The business world has gradually undergone a change in perspective, with the cloud morphing from a frantic buzzword to a functional reality -- even in large organizations. But as these cloud services and products become ever-more available and functional, it’s still crucial to keep a strategic focus on the overarching goals of the organization’s information governance framework and objectives. The cloud, rather than an amorphous entity, actually offers a complex constellation of options that vary based on the combination of vendor capabilities and customer requirements.
But one needs not look far for business cloud success stories. There probably hasn’t been a larger development in that cloud email management space than the rollout and success of Microsoft’s Office 365 (O365). By combining the widely-used Exchange email platform, SharePoint collaboration, and Lync instant messaging, Microsoft has created a cloud software bundle that is frequently considered to be the most recent and most successful cloud venture. What has partly made O365’s impact so great is that a number of organizations small and large have felt comfortable enough with the native capabilities of O365 to try to manage their email without a typical 3rd party archiving system.
However, despite the increased native functionalities of O365, there still can be quite a bit of benefit derived from a solution that enhances O365’s native functionalities by providing a singular ultimate repository for content. For some, the native capabilities may be sufficient to meet business needs. However, larger or more litigious organizations would be well-advised to conduct due diligence on the capabilities of the native Office 365 product, and carefully examine possible holes or overlap in coverage. For the current product functionality, many of these effects are most evident in search, eDiscovery, and legal hold processes.
One of the most important native features added to O365 is the ability to leverage the Discovery Center for eDiscovery and legal hold. The Discovery Center allows for content from Exchange, SharePoint, and Lync to be searched across and put on legal hold. This feature is quite an improvement over other previous capabilities and allows the widely used SharePoint to be leveraged as well. However, this functionality does have its limitations. Because it is embedded in Office 365, it can only be used to search the Microsoft ecosystem. At maximum, that would include email plus attachments, SharePoint, and Lync. Often, organizations will have pertinent information in file shares or even previous versions of Exchange and other legacy email data. The ability to perform eDiscovery on those data types is not supported by O365.
Similarly, O365 is limited in its ability to conduct comprehensive enterprise-wide search. For organizations with around 10,000 or more users, O365 is unable to support an enterprise-wide search due to a cap on simultaneous mailbox searches. In this case, searches must be broken up into separate batches. Along the same lines, the number of keywords that can be used in a given query is also capped. When running multiple searches on concurrent information, O365 caps the number at 2, reducing efficiency. While these issues are rarely pressing at small companies, they can become problematic very quickly at large, heavily-litigated organizations. Financial institutions are the most in need of a supplement to O365, as it does not satisfy the fully comprehensive supervision and archiving requirements set forth in SEC 17a-4.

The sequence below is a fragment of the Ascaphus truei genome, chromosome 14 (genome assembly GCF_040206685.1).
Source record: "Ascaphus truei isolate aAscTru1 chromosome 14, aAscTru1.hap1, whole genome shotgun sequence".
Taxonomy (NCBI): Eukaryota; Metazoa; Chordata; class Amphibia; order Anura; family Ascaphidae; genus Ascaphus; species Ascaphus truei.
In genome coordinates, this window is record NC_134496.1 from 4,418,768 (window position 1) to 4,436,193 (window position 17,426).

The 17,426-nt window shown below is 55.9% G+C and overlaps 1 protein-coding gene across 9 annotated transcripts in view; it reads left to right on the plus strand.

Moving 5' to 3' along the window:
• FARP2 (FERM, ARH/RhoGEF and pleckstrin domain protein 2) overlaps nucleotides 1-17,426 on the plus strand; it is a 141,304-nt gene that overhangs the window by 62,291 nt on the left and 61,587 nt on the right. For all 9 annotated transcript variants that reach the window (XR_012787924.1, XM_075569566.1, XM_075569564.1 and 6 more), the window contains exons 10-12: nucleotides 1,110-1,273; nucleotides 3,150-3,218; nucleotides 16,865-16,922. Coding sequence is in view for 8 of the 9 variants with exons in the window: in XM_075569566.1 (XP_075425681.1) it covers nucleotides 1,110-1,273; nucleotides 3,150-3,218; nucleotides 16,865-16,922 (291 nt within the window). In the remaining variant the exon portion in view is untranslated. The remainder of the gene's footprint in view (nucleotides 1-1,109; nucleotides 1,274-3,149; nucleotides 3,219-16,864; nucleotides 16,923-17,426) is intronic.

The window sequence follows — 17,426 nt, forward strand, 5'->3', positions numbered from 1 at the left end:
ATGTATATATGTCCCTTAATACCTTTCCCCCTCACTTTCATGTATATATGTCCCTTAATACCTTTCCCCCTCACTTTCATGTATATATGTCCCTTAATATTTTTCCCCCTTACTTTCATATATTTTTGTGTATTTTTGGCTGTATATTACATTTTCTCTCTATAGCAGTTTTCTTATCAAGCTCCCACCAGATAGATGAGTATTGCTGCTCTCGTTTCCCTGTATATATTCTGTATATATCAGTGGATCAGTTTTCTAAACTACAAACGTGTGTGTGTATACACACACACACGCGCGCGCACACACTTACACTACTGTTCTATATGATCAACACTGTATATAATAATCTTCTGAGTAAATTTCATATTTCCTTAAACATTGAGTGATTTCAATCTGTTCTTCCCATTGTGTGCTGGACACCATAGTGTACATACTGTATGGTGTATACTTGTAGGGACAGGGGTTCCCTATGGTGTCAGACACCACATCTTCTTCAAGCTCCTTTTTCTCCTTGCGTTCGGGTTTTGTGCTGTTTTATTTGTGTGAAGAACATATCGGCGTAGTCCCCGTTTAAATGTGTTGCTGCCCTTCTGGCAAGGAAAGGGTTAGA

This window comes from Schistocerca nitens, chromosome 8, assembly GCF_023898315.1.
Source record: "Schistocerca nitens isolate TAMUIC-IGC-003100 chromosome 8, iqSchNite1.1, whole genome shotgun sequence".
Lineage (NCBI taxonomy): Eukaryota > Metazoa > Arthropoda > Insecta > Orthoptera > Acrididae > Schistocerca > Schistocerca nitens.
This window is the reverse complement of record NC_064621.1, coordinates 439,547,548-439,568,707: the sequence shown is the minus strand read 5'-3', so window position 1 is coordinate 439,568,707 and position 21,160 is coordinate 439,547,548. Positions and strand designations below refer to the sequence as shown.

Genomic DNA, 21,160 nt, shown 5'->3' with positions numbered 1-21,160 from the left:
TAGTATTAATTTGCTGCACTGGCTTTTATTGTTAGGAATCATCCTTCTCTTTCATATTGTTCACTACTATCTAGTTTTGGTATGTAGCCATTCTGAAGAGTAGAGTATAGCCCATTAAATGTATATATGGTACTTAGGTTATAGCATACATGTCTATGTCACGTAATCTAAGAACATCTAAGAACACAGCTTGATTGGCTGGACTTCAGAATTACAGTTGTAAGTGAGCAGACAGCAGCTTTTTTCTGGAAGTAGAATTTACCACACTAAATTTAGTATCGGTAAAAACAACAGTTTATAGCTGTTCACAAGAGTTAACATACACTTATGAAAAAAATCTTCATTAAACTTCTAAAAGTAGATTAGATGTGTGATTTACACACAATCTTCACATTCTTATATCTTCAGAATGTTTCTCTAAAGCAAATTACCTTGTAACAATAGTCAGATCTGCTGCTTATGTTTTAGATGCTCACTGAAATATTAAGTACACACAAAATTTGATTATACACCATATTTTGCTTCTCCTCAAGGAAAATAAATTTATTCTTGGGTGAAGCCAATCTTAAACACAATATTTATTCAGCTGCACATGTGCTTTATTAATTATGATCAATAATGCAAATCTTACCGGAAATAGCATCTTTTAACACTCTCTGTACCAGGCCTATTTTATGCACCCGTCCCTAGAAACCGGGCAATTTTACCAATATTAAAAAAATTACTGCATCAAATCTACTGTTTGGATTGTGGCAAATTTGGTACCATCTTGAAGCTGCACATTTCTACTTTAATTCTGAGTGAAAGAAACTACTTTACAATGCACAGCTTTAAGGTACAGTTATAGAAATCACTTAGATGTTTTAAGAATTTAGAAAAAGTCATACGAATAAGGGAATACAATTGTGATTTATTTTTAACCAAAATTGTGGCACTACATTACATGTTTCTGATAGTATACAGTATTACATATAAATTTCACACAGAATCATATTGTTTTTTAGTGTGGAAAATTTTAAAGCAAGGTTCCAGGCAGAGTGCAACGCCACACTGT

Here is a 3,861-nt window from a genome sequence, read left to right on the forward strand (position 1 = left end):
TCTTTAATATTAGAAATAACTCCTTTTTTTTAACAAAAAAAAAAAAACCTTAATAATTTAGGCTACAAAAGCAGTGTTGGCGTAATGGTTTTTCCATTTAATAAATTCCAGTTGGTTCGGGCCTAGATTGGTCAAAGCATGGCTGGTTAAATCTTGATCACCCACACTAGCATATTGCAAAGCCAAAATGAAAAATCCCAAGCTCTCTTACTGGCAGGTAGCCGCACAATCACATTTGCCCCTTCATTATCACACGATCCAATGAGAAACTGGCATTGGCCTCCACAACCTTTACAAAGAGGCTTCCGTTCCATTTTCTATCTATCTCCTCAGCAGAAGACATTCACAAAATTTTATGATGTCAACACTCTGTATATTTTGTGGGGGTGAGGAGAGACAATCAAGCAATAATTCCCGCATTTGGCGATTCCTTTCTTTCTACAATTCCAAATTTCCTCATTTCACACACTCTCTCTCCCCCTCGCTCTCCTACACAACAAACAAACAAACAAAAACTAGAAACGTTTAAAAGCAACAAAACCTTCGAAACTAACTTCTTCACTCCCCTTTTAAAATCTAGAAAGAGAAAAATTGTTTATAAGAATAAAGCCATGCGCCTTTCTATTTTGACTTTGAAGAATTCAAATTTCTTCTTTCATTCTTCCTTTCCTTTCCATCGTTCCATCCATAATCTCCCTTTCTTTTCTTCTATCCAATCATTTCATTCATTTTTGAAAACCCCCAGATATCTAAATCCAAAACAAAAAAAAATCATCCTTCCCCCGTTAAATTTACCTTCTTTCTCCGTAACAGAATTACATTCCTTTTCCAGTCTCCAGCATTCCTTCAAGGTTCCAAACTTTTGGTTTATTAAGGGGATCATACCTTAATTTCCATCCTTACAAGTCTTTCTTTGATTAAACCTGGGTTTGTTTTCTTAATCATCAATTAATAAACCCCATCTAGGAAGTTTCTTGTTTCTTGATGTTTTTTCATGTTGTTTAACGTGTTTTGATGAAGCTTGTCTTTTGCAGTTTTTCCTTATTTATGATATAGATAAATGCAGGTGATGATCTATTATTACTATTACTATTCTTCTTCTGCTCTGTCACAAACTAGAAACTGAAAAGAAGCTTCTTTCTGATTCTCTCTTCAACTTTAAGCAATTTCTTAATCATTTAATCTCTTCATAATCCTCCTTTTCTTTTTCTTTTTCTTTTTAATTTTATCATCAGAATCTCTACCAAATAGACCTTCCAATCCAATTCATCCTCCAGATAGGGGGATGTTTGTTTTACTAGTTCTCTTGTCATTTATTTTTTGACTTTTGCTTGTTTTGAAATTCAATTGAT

Even under effective management, O365’s native information governance tools are at risk of becoming just another silo, especially in a large enterprise environment. For a full-scale eDiscovery search, the data must be pulled from the multiple sources present in a company. And even if eDiscovery point solutions are present, there is no complete source to draw the information from. A solution that has the ability to enhance Office 365’s capabilities to archive emails, SharePoint, and Lync – in conjunction with other enterprise content such as file shares and social media -- would be the perfect match to provide a fully searchable platform for not only those data types, but the other non-Microsoft sources.
Rarely is anything in business IT one-size-fits-all. Consider the business’ long-range strategies for information governance, as well as how ongoing business requirements – such as records, legal, and compliance – fit into the big picture. For many organizations, native Office 365 may be a sufficient fit, especially with rolling updates and functionality additions. For others, there may be tricky gaps that would be better served by a supplemental archive or underlying governance product. Collect your stakeholders, and assemble the team… because the time to consider these governance issues in the cloud is now.